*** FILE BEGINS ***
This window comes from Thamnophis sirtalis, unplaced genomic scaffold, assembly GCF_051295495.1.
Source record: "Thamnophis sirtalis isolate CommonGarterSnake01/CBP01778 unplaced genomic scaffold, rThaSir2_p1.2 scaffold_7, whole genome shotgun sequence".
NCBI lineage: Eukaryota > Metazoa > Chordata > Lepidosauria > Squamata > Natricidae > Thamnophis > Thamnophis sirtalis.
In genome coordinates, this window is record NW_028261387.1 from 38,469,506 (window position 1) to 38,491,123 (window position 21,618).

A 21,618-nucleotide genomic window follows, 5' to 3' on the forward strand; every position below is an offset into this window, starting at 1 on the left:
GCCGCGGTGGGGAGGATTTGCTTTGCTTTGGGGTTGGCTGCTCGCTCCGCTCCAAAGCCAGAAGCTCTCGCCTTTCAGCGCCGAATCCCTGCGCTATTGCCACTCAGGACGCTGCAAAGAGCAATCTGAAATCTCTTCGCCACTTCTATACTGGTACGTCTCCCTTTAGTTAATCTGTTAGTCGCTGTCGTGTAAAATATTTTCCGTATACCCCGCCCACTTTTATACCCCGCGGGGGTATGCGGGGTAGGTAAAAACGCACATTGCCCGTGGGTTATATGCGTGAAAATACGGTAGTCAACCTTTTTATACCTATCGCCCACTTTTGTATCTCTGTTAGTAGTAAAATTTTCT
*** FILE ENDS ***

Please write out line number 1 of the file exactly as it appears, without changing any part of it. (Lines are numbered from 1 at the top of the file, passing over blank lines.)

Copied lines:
This window comes from Thamnophis sirtalis, unplaced genomic scaffold, assembly GCF_051295495.1.